Continuing gaps

“The disparities they continue to experience, as well as their substantial progress, reveal the needed to promote policies and programs that will advance women’s status in the state and in the United States as a whole,” it says.

“Especially now, as the nation struggles to move  beyond an economic recession in which women experienced significant losses,” it says, “it is critical that women’s interests and concerns fully inform policymaking and service provision, as well as advocacy, research and program initiatives.”

The study was funded by the N.C.  Council for Women; Wells Fargo Foundation; Women for  Women at the Community Foundation of Western North Carolina; Women to Women Fund at the Community Foundation of Greater Greensboro; Women’s Giving Circle at the Cumberland County Foundation; Department of OB-GYN at Mountain Area Health and Education Center and Women’s Fund at the North Carolina Community Foundation.

Todd Cohen

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Domestic violence focus of campaign

By Todd Cohen

CHARLOTTE, N.C. — Chahnaz Kebaier, a researcher at UNC-Chapel Hill who died after being shot multiple times in the head and body while picking up her children at their elementary school on May 25, had been involved in an ongoing domestic dispute with her estranged husband, who has been charged with her murder.

Kebaier’s death was the 24th homicide attributed to domestic violence this year in North Carolina, which ranks 4th in the U.S. in homicides by men against women.

To raise awareness about domestic violence and about resources available to victims and perpetrators, a task force representing half-a-dozen organizations aims to raise $1 million in private funds to support a media campaign that will be piloted in Mecklenburg and Iredell counties in 2013.

The task force then would seek funding from state lawmakers in 2014 to help support a statewide campaign that also would be funded with private contributions.

“The incidence of domestic violence is often a hidden problem,” says Beth Briggs, executive director of the North Carolina Council for Women, a state agency that is a lead partner in the task force. “Families are fearful about speaking about it. And we want to provide an opportunity to create awareness and information to protect women and families across the state.”

Domestic violence, including sexual abuse, cuts across categories of race, religion, ethnicity, socio-economic status and age, says Jill Dinwiddie, a Charlotte resident who is co-chairing the fundraising effort to support the campaign and retired last November as executive director of the Council for Women.

But people tend to be reluctant to talk about domestic violence or to seek help for themselves or get involved to help victims, she says.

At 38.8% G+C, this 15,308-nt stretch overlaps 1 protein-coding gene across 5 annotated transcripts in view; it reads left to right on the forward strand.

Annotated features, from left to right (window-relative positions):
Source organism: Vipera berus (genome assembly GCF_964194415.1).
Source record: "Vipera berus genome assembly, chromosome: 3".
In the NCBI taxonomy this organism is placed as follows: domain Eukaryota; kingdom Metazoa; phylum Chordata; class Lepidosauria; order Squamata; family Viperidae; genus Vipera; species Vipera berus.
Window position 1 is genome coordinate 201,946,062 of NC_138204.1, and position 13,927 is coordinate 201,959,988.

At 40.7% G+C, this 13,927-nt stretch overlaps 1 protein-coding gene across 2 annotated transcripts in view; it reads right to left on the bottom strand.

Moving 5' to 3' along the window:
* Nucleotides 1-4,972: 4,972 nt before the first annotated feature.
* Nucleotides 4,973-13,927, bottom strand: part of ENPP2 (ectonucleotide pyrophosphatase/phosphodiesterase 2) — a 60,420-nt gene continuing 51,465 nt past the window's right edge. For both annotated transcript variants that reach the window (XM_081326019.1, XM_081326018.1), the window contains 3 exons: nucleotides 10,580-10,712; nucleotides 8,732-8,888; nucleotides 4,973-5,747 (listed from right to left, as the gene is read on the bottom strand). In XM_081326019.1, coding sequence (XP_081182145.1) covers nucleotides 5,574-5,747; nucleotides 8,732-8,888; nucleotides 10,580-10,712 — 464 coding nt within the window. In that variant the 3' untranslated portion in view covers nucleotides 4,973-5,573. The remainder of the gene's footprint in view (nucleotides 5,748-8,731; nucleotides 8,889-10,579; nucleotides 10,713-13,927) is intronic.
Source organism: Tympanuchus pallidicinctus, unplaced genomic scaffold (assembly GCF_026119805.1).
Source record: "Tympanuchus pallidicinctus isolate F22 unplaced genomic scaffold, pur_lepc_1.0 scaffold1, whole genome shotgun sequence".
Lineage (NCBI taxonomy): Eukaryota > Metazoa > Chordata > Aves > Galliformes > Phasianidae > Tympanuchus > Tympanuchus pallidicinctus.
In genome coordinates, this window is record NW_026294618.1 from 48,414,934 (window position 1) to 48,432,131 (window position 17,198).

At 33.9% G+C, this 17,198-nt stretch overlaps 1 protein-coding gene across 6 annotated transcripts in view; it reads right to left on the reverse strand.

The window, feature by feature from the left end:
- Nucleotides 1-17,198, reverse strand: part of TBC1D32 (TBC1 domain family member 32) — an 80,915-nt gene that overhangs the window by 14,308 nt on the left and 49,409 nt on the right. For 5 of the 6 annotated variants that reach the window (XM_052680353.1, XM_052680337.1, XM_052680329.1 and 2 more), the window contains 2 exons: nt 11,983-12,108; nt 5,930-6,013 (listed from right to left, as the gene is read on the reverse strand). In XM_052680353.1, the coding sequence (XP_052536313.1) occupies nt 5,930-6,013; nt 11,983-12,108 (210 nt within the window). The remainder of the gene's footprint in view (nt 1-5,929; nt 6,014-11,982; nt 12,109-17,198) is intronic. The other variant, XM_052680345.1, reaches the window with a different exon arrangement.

“We’re trying to raise awareness everywhere, among employees and educators, and with victims,” she says. “We want victims to know there are resources they can go to for help and support. We want perpetrators to become better educated about appropriate behaviors. And we want the community at large to assume responsibility for helping people that show symptoms of abuse.”

A woman is abused in the U.S every nine seconds, and domestic violence represent the number-one reason women and children become homeless in the U.S.

And intimate-partner violence is estimated to cost employers over $5 billion a year, with one study finding 54 percent of employees living with domestic violence missed at least three full days of work a month.

“Frequently, the workplace may be the last holdout for a woman who’s being abused, who puts makeup on bruises and doesn’t want anybody to know she’s in an abusive relationship,” says Dinwiddie, who co-chairs the fundraising effort.

Jenny Ward, board chair for the Council for Women and sustainability engagement manager at Duke Energy, says the public-awareness campaign will focus on the impact of domestic violence on victims, families, communities, businesses and the economy.

An eight-minute video, funded by Wells Fargo and created by Charlotte communications firm Wray Ward, tells the stories of survivors of domestic violence, while a website at enoughviolence.com, created on a pro-bono basis by VisionPoint Marketing in Raleigh, features information on domestic violence and resources for dealing with it.

“We want to raise the community consciousness, and connect with victims earlier so they don’t wait and wait and wait,” says Ward, who also co-chairs the fundraising effort.

The overall campaign, designed by communications firm Wray Ward on a pro-bono basis, will feature television, radio, outdoor, print and social media, as well as community outreach and education.

It also will include training materials developed for human-resources professionals to help them identify signs that an employee may be in trouble, and to raise awareness in their organizations about the issue.

“We want to really make a difference,” Ward says.